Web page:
Oliver Optic’s “Army and Navy Stories” were thematically related to Tom Brown’s School-Days. For Optic, fighting, rightly understood, was more internal than external, and his heroes were Christian heroes. Clothed in pilgrim’s robes rather than Scott’s romantic and “erotic idealism,” they fought to deliver their nation from error’s chain and trampled out the vengeance where the grapes of wrath were stored. Tom Somers, Optic’s heroic Soldier Boy (1863), carried the New Testament into battle with him. “In the bivouac of Life,” Tom never fell asleep without praying to “the Giver of all Good, the Fountain of all Mercy.” Like Christian’s struggle with Apollyon and Tom Brown’s tussles on the football field, the Civil War tested the religious mettle of Optic’s heroes. Comforted by His rod and staff they pressed unscathed through the Valley of the Shadow of Death while morally flawed characters fell by the way. In Brave Old Salt (1866), the final volume of the series, Optic addressed his audience, much like Hughes and not at all like Scott, saying he was grateful for the readers who had followed his heroes through the series. “I feel that they have sympathized with me in my desire to present a lofty ideal to the young man of today,” he wrote, “one who will be true to God, true to himself, and true to his country in whatever sphere his lot may be cast, whether on the forecastle or the quarter deck; as a private or an officer, in the great army which must ever battle with life’s trials and temptations till the crown immortal be won.” In attempting to examine the tradition of the adventure novel in English, Martin Green takes risks; and although Dreams of Adventure, Deeds of Empire often seems wrong, as for example in the case of Optic, the study is a success. Unlike so many learned books, it inspires thought and makes the reader feel as if he swallowed a handful of “Smarter Pills.”
Although the adventure novel persisted as a form, serious writers of the stature of Defoe and Scott, Green writes, rarely wrote adventure novels after the First World War. As dreams of empire became tainted, the reading public withdrew its tacit moral support. As a result adventure novels became progressively immoral, and the better writers, like Evelyn Waugh and Grahame Greene, who used the form employed it satirically. The reaction against adventure had, of course, begun before the end of the First World War. In children’s literature, for example, while Optic’s heroes slogged through to their duties in heat and cold, desert and forest, Kenneth Grahame’s Water Rat turned his back on excitement and, staying home with his “companion” Mole, scribbled poetry. When tempted by the seafaring rat to “heed the call” and “take the adventure,” Ratty resisted and, like the reluctant dragon who left fighting to “the earnest fellows,” he embraced the aesthetic. By 1936, when those who heeded the call were being crushed in Spain between communism and fascism, Water Rat had become Munro Leaf’s gay bull. Sitting under his cork tree sniffing flowers, Ferdinand never dreamed of conquering an island or leaving footprints in the sands of an arena.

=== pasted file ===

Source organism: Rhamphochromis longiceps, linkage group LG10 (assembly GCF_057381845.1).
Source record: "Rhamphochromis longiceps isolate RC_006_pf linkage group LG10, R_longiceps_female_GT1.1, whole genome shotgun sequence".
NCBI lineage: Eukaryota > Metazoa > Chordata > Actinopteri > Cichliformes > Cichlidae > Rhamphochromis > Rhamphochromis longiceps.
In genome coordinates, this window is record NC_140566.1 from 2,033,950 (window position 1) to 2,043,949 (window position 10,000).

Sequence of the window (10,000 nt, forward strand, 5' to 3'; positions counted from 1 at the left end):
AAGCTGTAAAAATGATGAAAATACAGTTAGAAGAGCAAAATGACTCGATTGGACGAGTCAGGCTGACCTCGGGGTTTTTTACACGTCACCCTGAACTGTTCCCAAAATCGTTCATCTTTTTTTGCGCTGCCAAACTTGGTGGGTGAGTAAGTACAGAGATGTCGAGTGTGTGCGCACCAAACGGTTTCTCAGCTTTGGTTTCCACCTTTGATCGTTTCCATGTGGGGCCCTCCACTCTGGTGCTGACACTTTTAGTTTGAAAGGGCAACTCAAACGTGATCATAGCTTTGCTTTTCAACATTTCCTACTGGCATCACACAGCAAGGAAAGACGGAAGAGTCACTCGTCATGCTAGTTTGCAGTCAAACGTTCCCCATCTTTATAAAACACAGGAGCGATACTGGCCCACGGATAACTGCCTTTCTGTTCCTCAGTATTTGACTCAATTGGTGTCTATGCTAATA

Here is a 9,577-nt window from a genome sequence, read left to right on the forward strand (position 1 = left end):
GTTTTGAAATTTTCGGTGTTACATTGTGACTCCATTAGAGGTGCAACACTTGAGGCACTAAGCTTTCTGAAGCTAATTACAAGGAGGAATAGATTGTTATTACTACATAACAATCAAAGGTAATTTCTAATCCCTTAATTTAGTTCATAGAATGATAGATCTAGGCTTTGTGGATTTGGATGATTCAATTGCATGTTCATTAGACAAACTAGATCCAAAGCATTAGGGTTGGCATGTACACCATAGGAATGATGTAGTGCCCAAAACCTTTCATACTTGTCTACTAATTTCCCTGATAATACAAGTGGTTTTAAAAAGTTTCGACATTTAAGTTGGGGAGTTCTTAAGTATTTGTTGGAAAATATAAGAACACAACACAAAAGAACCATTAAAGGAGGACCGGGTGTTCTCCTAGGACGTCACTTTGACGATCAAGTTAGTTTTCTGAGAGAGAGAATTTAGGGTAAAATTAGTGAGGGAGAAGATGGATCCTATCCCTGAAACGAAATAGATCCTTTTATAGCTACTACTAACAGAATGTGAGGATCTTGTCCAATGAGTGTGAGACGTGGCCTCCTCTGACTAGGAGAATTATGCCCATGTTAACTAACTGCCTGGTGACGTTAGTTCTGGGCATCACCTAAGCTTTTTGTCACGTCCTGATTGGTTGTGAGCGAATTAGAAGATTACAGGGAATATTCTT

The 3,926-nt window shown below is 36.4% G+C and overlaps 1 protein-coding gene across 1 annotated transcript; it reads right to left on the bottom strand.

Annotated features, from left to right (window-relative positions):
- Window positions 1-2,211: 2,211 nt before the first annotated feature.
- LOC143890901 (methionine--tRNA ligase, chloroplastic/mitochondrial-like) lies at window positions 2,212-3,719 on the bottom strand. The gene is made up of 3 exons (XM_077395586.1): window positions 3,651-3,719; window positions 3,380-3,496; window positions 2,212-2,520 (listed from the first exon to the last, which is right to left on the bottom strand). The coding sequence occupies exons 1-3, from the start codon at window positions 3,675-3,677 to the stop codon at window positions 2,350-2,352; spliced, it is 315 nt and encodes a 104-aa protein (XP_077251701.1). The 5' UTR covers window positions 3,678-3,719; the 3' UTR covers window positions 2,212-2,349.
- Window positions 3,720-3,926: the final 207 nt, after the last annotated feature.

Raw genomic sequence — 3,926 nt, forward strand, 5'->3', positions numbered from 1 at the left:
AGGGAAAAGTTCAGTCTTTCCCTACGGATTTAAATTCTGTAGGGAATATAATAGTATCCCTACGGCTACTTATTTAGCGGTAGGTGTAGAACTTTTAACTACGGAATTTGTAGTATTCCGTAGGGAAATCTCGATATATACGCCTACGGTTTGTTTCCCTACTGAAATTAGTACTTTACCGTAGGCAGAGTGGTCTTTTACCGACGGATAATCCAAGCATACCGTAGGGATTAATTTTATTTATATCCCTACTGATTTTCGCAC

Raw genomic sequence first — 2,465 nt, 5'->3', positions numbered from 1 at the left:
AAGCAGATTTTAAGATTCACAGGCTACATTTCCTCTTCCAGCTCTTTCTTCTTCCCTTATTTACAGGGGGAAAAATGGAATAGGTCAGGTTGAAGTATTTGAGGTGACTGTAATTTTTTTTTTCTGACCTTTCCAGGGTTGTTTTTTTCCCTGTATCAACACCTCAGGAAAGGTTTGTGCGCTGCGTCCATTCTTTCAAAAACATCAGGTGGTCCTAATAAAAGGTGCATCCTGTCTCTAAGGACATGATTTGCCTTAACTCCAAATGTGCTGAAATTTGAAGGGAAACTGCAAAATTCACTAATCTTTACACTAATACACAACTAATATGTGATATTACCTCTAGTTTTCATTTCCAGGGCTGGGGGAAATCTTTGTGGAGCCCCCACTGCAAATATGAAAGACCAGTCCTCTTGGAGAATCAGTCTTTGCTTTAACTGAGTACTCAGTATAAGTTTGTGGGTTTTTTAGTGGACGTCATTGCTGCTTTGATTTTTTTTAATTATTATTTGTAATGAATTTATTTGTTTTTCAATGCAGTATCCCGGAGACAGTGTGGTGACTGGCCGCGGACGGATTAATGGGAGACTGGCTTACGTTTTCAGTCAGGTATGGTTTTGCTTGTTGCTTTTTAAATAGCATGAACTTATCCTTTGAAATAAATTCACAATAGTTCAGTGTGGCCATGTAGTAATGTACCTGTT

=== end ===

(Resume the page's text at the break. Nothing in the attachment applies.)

Dreams of adventure still appeal to the imagination, but actual deeds of empire, Green believes are almost impossible for English-speaking people to contemplate seriously. From the perspective of the cork tree, 18th and 19th century adventure novels make quaint period piece reading. No longer important either as literature or as a cultural force, the contemporary adventure novel has fallen on hard times. Only in the rag and bobtail end of literature and culture—detective, cowboy, and espionage stories, science fiction, and sports novels— does it thrive.